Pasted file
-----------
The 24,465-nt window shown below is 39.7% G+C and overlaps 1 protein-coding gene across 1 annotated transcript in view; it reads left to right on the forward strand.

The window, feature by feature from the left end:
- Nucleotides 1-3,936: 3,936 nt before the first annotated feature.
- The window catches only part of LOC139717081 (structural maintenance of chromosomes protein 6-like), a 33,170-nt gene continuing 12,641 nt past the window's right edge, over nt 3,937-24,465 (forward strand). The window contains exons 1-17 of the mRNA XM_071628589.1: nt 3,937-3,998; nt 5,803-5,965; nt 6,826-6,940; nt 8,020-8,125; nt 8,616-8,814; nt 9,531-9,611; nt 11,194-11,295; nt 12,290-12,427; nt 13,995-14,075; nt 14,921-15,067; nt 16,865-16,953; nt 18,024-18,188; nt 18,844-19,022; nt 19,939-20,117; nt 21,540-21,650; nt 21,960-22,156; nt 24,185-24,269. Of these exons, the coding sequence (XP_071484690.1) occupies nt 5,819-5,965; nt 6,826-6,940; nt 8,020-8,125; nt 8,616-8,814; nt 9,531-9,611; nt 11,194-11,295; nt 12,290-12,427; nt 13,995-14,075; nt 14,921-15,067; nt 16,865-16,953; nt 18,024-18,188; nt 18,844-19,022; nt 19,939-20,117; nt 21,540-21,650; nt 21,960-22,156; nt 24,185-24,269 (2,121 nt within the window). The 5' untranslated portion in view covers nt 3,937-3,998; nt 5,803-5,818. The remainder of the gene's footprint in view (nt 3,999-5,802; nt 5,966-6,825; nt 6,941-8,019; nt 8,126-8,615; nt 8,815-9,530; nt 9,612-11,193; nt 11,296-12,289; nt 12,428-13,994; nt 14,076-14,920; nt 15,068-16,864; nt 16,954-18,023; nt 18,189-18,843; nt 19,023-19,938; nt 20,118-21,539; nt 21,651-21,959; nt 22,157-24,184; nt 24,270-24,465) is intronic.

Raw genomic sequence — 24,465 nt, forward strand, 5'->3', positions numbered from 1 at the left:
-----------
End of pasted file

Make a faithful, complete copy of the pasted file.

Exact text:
The 24,465-nt window shown below is 39.7% G+C and overlaps 1 protein-coding gene across 1 annotated transcript in view; it reads left to right on the forward strand.

The window, feature by feature from the left end:
- Nucleotides 1-3,936: 3,936 nt before the first annotated feature.
- The window catches only part of LOC139717081 (structural maintenance of chromosomes protein 6-like), a 33,170-nt gene continuing 12,641 nt past the window's right edge, over nt 3,937-24,465 (forward strand). The window contains exons 1-17 of the mRNA XM_071628589.1: nt 3,937-3,998; nt 5,803-5,965; nt 6,826-6,940; nt 8,020-8,125; nt 8,616-8,814; nt 9,531-9,611; nt 11,194-11,295; nt 12,290-12,427; nt 13,995-14,075; nt 14,921-15,067; nt 16,865-16,953; nt 18,024-18,188; nt 18,844-19,022; nt 19,939-20,117; nt 21,540-21,650; nt 21,960-22,156; nt 24,185-24,269. Of these exons, the coding sequence (XP_071484690.1) occupies nt 5,819-5,965; nt 6,826-6,940; nt 8,020-8,125; nt 8,616-8,814; nt 9,531-9,611; nt 11,194-11,295; nt 12,290-12,427; nt 13,995-14,075; nt 14,921-15,067; nt 16,865-16,953; nt 18,024-18,188; nt 18,844-19,022; nt 19,939-20,117; nt 21,540-21,650; nt 21,960-22,156; nt 24,185-24,269 (2,121 nt within the window). The 5' untranslated portion in view covers nt 3,937-3,998; nt 5,803-5,818. The remainder of the gene's footprint in view (nt 3,999-5,802; nt 5,966-6,825; nt 6,941-8,019; nt 8,126-8,615; nt 8,815-9,530; nt 9,612-11,193; nt 11,296-12,289; nt 12,428-13,994; nt 14,076-14,920; nt 15,068-16,864; nt 16,954-18,023; nt 18,189-18,843; nt 19,023-19,938; nt 20,118-21,539; nt 21,651-21,959; nt 22,157-24,184; nt 24,270-24,465) is intronic.

Raw genomic sequence — 24,465 nt, forward strand, 5'->3', positions numbered from 1 at the left: